Even as statistical data indicates a slight — but steady — decline in the number of reported violent crimes taking place during the past half decade in the United States, the number of officers fatally shot has increased.
According to information published by DOJ, there were 67 officers shot and killed in the line of duty in 2011, compared to 40 in 2008.
During an afternoon seminar on Saturday three speakers — Chief Jane Castor, Tampa (Fla.) Police Department, Deputy Chief Benson Fairow, BART (Calif.) Police Department, and John Czneris of VALOR — offered a number of lessons learned from well-known incidents in which officers were shot and killed in the line of duty.
Five Days at Tampa PD
Neither time nor space allow for me to cover in a single column everything that was discussed in the two-hour session, so I will report today only on one element: the four-day manhunt for 24-year-old Dontae Morris, who shot and killed Officers David Curtis and Jeffrey Kocab during a 2010 traffic stop.
You will likely recall that Officers Curtis and Kocab were shot at 0215 hours on June 29, 2010. The identity of the shooter was known — his face captured on dash cam and his records pulled up on a squad car MDT — so in the very first hours after the shooting, many felt that the search would quickly come to an end.
It did not — it lasted for four days and ultimately became the largest manhunt in Tampa history.
Chief Castor discussed a wide variety of the elements which went into the manhunt and the aftermath of the incident. However, among her many recommendations and remarks, two in particular jumped out — controlling the media and coordinating the search for the suspect using the immediate activation of ICS processes and procedures.
Almost immediately, Castor sent the Assistant Chief of Operations to the scene. She had sent the other Assistant Chief to the hospital to manage that part of the response.
“You’ve got to have supervision out there overseeing the actual incident,” Castor remarked.
Within one hour of the shooting, the ICS system had been fully activated and allied agencies were delivering what Castor called “their A-game” in their own specific areas of strength.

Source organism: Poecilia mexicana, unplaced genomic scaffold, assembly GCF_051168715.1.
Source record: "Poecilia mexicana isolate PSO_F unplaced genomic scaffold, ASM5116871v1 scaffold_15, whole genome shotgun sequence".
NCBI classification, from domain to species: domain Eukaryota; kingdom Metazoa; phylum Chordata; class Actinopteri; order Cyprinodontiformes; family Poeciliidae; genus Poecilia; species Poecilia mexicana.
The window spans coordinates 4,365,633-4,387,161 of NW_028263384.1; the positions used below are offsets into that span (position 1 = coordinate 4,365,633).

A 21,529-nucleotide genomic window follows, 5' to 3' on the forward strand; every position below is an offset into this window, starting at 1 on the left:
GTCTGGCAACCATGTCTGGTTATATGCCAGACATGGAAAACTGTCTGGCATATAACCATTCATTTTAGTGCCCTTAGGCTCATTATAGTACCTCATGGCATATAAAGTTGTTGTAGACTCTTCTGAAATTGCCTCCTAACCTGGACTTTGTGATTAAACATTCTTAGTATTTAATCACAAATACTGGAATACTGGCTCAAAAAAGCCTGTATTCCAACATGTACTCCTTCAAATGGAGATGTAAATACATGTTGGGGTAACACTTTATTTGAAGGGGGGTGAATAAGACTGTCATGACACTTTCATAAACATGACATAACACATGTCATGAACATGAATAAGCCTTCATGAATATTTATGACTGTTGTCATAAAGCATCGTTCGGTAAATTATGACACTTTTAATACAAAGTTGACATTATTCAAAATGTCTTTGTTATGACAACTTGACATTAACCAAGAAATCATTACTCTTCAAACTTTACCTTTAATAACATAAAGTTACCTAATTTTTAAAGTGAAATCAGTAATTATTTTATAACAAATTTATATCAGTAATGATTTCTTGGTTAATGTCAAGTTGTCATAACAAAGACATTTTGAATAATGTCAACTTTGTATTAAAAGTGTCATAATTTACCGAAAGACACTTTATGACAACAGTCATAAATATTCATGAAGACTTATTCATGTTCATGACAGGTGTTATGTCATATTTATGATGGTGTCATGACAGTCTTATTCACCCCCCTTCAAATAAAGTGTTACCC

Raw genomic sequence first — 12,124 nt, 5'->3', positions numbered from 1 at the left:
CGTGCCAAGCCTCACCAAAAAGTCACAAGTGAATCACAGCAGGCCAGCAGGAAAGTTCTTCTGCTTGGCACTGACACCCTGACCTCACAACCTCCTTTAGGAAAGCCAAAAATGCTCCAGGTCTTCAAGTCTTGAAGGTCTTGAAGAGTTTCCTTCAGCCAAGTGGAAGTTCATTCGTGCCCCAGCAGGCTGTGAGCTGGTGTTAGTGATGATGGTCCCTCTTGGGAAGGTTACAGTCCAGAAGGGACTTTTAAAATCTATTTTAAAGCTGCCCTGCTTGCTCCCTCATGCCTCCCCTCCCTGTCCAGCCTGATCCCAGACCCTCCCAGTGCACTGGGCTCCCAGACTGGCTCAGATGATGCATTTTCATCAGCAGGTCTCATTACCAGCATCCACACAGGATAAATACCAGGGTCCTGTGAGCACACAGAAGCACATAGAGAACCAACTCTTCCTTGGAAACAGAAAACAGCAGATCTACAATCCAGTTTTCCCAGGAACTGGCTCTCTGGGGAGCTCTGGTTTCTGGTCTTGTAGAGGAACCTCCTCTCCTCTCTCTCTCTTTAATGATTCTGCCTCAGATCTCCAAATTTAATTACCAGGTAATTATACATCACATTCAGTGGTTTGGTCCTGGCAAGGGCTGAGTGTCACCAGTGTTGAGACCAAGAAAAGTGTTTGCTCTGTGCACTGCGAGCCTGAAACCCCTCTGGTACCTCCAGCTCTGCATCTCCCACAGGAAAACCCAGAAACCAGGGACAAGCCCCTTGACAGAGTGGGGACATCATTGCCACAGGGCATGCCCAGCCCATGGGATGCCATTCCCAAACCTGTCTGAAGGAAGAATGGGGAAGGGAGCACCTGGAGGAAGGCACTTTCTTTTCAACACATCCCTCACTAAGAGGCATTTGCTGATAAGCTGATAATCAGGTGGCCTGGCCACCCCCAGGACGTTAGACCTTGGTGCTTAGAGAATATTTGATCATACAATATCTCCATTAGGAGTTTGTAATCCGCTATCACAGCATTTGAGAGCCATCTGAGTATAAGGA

“We have amazing law enforcement relationships in the city of Tampa and the Tampa Bay area,” Castor said. By the time she and the mayor had left the hospital and headed to the scene of the shooting, there were close to 20 agencies out there.
“We never called anybody,” Castor said. “They just came.”
Knowing the strengths of each — from the FBI to U.S. Marshals to Hillsborough County Sheriff's Office and more than a dozen other agencies — every important element to the response was being simultaneously addressed.
Castor even had spoken with a friend who had a relationship with a restaurant chain.
“I feel so bad,” her friend had said. “I wish there was something I could do.”
Soon after that phone call, food from that restaurant chain was being delivered to the cops on the street.
Managing the Media
Castor said they had situational briefings thee times a day involving the Sheriff, the Mayor, herself and others.
“There were no egos in that room,” she said.
Where egos did come into play, however, was the media. Castor is quite clearly a savvy police leader worthy of praise for a great many reasons, but for me, her deft handling of the press during the department’s darkest hours stands out as being of particular interest.
As a former director of communications in the corporate world, I nearly leaped to my feet in applause when she said, “It’s a one-voice policy. It’s got to come out of either your mouth, or at your direction.”
Castor correctly said also that most police officers don’t like the media, but the fact of the matter is that they have the megaphone — they shape the image of law enforcement out in the community so it is imperative to control the media to every extent possible.